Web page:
In my favorite movie “Animal House,” John Belushi delivers a classic line: “Over? Nothing is over until we say it is. Was it over when the Germans bombed Pearl Harbor? Hell, no, and it ain’t over now!”
With the same level of determination and a lot more smarts, 700 members of AFSCME Local 2733 and members of six other smaller bargaining units gave back contract benefits totaling about $6.6 million to help reduce Washtenaw County’s projected 2010-11 budget deficit. I have lived in Ann Arbor 49 years and do not recall a similar circumstance. Were county services over? Were the jobs of up to 150 union members over? The Locals said “Hell, no.”
It was a big deal.
The big deal wasn’t the savings of $6.6 million. It was the commitment of more than 700 union members. They got involved and were part of the solution. Likely they will stay involved, taking an even greater interest in county government and providing a balancing oversight for future spending practices. These unions now have a dog in the hunt.
My grandfather knew something about dogs. On a hot summer night, he used to sit in his rickety rocker on a wooden porch in the foothills near Maggie Valley. I may have had a good day, or I may have had a bad day … but his response to the report of how my day went was always the same. “Sonny, just remember – the sun don’t shine on the same dawg’s ass every day.” So before I went to bed that night, everything was put back in a more balanced perspective: That day was neither a good day nor a bad day, and I slept a lot better because of his wisdom.
I think the sun might shine on the ass of the county unions’ dog in the not-too-distant future – hopefully to the tune of restoring the $6.6 million in wages that they gave up for the betterment of their members and the people of Washtenaw County.
Like the county, the city of Ann Arbor is also facing a financial deficit. Their director of labor relations, Robyn Wilkerson, is currently negotiating five contracts that have already expired. She reportedly stated that she is not completely sure of what that deficit might be. That’s not a good sign. If you don’t know where you are, it’s hard to negotiate you way to where you need to be.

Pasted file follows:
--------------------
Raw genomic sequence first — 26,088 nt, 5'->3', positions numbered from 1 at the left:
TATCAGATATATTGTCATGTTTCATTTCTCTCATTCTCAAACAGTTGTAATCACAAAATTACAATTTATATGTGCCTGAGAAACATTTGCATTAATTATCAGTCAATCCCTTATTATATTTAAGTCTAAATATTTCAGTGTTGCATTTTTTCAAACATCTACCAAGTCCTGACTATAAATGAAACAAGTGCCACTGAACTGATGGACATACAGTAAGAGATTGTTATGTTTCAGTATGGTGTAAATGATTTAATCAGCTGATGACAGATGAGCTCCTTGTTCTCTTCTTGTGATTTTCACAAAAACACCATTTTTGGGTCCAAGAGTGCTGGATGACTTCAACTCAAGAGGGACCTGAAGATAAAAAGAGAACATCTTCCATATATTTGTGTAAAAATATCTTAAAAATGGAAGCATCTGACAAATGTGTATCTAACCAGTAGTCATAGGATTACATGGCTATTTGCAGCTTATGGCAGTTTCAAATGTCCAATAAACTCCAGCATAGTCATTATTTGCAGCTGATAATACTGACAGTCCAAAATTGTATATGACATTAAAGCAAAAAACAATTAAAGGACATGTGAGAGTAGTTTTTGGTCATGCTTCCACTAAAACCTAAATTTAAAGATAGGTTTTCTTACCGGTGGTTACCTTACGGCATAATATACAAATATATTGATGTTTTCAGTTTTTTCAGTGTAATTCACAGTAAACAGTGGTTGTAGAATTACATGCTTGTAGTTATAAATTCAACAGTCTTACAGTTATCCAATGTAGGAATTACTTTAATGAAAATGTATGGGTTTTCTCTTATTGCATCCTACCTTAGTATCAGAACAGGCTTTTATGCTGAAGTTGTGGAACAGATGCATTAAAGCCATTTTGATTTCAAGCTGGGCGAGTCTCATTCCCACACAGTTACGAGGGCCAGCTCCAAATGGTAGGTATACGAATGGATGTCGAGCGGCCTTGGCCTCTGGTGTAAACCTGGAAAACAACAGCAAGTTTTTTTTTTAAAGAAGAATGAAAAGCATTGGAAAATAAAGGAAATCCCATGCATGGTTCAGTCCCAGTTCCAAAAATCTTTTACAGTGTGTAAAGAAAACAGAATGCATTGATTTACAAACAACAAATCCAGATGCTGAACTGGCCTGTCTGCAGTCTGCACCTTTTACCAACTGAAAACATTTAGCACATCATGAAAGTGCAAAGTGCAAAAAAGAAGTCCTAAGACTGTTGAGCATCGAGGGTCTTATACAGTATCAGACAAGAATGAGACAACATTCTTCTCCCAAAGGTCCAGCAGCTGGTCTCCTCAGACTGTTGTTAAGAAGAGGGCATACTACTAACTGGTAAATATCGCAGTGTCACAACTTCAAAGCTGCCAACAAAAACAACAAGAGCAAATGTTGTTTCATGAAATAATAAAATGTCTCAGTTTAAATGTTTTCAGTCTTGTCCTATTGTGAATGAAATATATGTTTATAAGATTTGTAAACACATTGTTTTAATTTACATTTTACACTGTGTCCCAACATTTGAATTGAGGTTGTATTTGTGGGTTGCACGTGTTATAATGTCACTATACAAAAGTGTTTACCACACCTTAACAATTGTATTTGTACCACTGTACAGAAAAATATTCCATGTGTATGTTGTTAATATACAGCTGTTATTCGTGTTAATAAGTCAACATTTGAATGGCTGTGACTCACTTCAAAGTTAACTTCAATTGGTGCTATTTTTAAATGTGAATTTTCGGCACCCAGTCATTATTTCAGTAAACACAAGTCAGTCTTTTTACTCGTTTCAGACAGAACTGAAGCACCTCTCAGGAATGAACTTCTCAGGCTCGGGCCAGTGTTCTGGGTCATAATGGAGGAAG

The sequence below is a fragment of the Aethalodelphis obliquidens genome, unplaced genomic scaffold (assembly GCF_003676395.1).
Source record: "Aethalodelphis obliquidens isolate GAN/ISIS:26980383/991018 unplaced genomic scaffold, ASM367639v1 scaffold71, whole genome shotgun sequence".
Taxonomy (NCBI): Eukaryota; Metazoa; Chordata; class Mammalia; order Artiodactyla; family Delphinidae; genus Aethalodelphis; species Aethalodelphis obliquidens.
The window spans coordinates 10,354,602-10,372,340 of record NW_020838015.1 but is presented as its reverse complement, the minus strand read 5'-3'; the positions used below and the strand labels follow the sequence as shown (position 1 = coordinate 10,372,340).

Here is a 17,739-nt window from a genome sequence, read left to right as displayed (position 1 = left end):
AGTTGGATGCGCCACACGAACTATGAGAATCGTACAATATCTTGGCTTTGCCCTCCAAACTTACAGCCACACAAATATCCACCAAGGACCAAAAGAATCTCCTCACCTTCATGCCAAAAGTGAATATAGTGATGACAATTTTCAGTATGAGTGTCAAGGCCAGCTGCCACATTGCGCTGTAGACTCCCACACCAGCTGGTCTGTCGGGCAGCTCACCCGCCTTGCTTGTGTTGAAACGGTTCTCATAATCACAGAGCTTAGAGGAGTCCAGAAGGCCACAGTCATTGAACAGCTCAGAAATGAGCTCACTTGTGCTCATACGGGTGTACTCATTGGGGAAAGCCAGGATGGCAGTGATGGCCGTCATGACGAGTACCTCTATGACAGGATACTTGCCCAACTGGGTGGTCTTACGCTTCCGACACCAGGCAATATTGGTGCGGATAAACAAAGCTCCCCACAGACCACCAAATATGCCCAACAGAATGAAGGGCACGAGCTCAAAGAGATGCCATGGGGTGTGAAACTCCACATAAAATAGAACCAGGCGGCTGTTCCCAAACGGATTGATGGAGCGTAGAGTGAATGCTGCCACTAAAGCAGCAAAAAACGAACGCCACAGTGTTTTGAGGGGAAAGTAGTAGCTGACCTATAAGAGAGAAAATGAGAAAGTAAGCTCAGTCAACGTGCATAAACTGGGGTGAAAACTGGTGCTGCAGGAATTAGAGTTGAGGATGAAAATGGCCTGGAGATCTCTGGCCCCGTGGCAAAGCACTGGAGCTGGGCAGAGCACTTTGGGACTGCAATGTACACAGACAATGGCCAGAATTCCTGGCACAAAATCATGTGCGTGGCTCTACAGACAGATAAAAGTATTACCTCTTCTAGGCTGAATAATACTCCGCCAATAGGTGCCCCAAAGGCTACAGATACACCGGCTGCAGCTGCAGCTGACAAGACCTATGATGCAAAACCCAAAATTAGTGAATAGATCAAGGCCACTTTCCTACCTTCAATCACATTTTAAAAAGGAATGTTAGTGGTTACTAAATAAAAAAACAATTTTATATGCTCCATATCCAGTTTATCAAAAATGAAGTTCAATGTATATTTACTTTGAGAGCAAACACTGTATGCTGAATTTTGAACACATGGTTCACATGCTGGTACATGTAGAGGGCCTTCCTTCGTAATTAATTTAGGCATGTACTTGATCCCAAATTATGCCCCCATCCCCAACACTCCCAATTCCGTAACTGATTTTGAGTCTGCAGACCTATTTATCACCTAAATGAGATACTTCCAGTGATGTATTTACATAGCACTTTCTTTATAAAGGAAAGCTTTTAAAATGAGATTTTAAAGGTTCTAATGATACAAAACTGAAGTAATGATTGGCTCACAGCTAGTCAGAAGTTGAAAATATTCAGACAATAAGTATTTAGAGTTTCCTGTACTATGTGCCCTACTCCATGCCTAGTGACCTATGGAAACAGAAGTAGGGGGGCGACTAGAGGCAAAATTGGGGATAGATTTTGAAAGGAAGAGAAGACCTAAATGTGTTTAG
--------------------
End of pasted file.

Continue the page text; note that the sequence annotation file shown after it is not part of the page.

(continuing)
Over the years, I have known all of the city administrators going back to Guy Larcom in the early 60s, and I’ve spent too many of those years auditing the financial accounts of the city. Administrators in many other cities have a very short shelf life – not much longer than an opened can of white albacore tuna. In recent years, the city has been fortunate to have the services of its current administrator, Roger Fraser.
The number of full-time city employees has been significantly reduced during his tenure. Roger believes that frequently work expands to fill the size of the workplace. The only way to gain efficiencies is to eliminate positions and see if the work goes away without impairing city operations.
The city’s finances are more complex than those of the county. The county takes in property taxes, fees and government subsidies, pays for recording/collection operations (via the clerk and treasurer), maintains county drains, staffs the sheriff’s department and operates the jail.
The city, on the other hand, has more separate funds and fiefdoms. And in the distant past, all of the Downtown Development Authority revenues were going into the city’s general fund to pay for police, fire, streets and sewers, parks, assessor, human resources, etc.
Now, the parking structure/lot revenues go to the DDA to pay for parking operations and for improvements downtown. Plus, the increase in property taxes within the DDA district –the “increment” in tax-increment financing (TIF) – goes to the DDA. To determine accurately the city’s projected financial deficit, the working capital and the projected revenue and expenses of all of the funds – including those of the DDA – need to be considered. I agree with Robyn at this point: I am not exactly sure of what the projected deficit number might be.
But as John Belushi said, “Nothing is over until we say it is.” So let’s hope that the city and its employees can also work together in solving what will be an increasingly difficult financial position over the next three years.
About the writer: Del Dunbar, a CPA and partner with Dunbar & Martel, has lived in Ann Arbor since the 1960s.